Facing harder trails. Never belittle his abilities, and never push him to take dangerous slopes. Let him find his own solutions, and make it clear you don't mind if he gets off and walks the rough or steep sections. In fact, maybe you should get off and walk with him. Have the child practice standing on the pedals. The natural tendency for most kids is to take their feet off the pedals and put them out to the side when they get nervous. They need to understand that the safest way to go through tricky stuff is with all their weight coming down through level pedals, and with the butt off the seat. Monitor the child's energy level, and build a lot of breaks into the ride. Being tired can be very dangerous in difficult terrain, and your kid may not want to tell you he's bushed.


The following is a brief description of some basic riding techniques. Always remember to ride within your level. It is better to get off and walk an area that you aren't comfortable with than to risk injury.

  • Balance – Balance is crucial in mountain biking, not just left-right balance, but front to back balance. Weight over the rear wheel is what gives you traction: if your back tire is slipping, try moving back on the seat, or if you are standing, transfer more of your weight to the rear of the bike. If your front wheel comes off the ground, then you need to transfer more weight to it.
  • Climbing – Most riders will do at least some of their hardest climbs out of the saddle. It is necessary to rock the bike gently with each pedal stroke in order to keep the bike in a straight line. As your right pedal goes down, rock to the right, as your left pedal goes down, rock to the left, and so on. If you are climbing in the saddle, make sure and use a low enough gear that you are "spinning". Too high a gear is inefficient, and can cause pain or injury.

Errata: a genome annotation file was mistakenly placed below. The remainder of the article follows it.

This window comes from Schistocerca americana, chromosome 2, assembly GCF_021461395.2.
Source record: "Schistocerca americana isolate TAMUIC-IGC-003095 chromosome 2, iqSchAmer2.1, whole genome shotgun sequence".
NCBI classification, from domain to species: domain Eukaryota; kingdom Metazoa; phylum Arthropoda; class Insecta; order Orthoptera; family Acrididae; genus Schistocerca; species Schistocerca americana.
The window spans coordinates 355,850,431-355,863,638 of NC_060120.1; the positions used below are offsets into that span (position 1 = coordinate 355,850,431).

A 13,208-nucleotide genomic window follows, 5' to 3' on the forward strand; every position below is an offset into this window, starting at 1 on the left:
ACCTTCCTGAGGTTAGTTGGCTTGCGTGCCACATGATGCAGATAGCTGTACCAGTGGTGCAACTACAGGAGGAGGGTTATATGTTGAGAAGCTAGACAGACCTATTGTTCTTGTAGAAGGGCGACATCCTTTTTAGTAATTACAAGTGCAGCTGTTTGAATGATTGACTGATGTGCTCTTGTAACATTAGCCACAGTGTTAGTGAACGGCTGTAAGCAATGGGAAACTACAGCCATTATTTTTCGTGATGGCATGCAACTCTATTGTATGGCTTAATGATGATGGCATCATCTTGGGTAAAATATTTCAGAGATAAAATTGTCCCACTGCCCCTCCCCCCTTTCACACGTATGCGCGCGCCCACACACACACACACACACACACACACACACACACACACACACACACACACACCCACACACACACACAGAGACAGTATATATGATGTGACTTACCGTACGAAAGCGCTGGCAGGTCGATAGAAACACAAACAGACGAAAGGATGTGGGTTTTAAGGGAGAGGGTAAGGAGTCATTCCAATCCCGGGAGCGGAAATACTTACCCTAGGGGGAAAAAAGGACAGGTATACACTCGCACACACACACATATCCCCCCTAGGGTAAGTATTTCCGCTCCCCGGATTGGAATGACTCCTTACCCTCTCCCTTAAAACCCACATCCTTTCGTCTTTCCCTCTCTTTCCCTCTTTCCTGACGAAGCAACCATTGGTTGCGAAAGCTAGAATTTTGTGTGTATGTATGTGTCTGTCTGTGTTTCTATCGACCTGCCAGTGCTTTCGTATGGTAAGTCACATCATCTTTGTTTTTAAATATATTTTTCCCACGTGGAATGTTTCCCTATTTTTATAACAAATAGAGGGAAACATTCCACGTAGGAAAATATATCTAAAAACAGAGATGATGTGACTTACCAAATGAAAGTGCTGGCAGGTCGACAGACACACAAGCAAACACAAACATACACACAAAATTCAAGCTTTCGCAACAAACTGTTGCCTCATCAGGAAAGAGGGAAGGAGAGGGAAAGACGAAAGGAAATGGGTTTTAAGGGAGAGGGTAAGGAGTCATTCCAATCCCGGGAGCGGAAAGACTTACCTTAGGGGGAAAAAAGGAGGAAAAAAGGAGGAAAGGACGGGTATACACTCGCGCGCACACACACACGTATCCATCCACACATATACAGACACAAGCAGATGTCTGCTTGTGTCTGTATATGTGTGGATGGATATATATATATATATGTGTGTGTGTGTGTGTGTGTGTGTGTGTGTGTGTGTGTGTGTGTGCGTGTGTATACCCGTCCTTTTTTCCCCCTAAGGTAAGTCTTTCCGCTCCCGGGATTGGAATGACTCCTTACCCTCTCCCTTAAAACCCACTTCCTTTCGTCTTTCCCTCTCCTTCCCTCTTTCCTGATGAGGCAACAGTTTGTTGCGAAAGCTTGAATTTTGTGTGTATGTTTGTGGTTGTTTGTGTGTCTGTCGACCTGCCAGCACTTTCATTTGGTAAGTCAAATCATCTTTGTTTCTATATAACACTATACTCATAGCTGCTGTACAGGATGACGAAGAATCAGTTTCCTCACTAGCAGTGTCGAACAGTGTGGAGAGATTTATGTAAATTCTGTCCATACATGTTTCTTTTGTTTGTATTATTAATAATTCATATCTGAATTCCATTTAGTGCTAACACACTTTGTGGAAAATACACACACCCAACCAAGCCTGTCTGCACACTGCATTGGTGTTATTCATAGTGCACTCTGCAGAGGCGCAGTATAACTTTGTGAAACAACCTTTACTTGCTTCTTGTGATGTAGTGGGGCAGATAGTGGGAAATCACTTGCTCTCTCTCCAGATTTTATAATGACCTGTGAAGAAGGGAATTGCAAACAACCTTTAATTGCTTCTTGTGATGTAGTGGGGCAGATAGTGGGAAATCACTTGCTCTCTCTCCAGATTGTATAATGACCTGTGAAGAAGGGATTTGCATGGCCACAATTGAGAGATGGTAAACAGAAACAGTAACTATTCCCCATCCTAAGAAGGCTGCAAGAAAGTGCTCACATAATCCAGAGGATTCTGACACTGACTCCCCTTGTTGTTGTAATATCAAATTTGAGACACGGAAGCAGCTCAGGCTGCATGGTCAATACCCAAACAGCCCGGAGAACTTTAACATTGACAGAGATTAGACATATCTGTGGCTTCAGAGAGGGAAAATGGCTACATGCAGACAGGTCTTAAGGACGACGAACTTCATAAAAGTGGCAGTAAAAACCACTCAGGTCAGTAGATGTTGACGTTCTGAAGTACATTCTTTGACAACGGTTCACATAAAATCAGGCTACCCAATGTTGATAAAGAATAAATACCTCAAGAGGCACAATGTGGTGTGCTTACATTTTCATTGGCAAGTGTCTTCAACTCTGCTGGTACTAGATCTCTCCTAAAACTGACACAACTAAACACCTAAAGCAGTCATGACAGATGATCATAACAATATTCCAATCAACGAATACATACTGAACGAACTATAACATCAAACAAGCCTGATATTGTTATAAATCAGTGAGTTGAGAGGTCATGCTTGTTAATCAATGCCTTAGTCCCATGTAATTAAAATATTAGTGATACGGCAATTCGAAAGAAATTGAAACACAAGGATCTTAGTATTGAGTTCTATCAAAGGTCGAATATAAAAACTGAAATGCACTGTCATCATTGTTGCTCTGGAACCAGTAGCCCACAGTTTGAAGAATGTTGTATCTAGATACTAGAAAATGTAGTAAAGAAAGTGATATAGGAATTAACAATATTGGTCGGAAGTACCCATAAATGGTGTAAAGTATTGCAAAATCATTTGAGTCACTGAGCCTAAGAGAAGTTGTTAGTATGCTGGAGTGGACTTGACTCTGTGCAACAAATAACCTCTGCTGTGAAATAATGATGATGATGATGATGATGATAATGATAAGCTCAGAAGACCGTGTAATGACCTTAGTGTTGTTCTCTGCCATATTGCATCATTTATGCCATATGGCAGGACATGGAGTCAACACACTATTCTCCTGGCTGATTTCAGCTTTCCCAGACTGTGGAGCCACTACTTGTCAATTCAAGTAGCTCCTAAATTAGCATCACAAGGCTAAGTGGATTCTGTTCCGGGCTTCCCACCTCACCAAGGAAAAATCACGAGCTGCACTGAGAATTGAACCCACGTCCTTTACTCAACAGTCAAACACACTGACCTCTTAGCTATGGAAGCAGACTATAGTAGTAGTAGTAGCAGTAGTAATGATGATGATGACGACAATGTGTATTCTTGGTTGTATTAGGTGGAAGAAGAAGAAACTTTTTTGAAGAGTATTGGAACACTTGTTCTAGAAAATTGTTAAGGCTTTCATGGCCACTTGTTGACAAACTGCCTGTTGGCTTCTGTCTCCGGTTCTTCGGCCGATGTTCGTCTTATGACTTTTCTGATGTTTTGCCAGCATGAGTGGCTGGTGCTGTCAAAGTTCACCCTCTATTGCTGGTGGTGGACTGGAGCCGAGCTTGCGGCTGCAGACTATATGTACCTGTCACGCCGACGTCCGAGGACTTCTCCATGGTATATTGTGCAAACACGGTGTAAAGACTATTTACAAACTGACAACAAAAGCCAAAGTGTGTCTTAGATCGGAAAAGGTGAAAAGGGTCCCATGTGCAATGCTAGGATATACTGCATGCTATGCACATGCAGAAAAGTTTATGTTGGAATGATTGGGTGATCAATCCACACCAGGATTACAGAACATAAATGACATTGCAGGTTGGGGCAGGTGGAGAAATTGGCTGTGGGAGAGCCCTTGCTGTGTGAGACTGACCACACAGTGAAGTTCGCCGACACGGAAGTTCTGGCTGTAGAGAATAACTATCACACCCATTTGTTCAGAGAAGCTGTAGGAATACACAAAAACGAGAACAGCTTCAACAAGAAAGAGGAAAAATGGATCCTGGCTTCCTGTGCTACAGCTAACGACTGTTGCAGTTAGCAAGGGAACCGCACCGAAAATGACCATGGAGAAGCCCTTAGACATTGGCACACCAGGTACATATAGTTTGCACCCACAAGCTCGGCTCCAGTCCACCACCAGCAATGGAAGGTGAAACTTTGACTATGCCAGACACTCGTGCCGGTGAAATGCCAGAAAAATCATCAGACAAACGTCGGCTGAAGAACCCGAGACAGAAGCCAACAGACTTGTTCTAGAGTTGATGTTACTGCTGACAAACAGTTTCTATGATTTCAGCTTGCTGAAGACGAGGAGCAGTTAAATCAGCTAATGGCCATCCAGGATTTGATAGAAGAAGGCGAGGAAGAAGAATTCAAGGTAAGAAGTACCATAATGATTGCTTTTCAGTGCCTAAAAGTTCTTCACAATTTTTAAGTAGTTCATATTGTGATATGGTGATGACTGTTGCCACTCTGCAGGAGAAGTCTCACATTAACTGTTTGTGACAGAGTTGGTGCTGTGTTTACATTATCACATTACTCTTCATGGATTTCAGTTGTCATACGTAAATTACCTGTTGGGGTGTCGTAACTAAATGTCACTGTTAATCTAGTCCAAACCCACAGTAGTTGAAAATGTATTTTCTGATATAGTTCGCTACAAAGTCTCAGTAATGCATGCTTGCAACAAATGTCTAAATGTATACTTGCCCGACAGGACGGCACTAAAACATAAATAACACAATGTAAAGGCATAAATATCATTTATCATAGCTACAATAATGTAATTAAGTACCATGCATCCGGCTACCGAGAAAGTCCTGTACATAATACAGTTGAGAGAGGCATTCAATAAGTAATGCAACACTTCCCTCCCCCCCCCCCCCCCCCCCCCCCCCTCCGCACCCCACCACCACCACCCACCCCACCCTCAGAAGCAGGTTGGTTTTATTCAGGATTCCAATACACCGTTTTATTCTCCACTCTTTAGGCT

• Descending – Stay back on the bike. On steep descents, you may have to be behind your seat. Use your brakes before corners, not in them (see braking). Don't descend anything you are not sure of; walk if in doubt.
  • Cornering – Learn the technique of "counter steering". Brake before corners, not in them. Look where you want to go, not at what you don't want to hit. Bikes have a way of going wherever you look. Slow down to a safe speed, then accelerate out of corners. Don't skid, it looks fast, but it isn't. Lean into turns; you can "lead" with your inside knee to help with this.
  • Braking – Most of your braking force is in the front brake. Use both brakes simultaneously, and brake before corners, not in them. Do not lock your back brake to skid! It is destructive to the trail, and not as effective at slowing you down.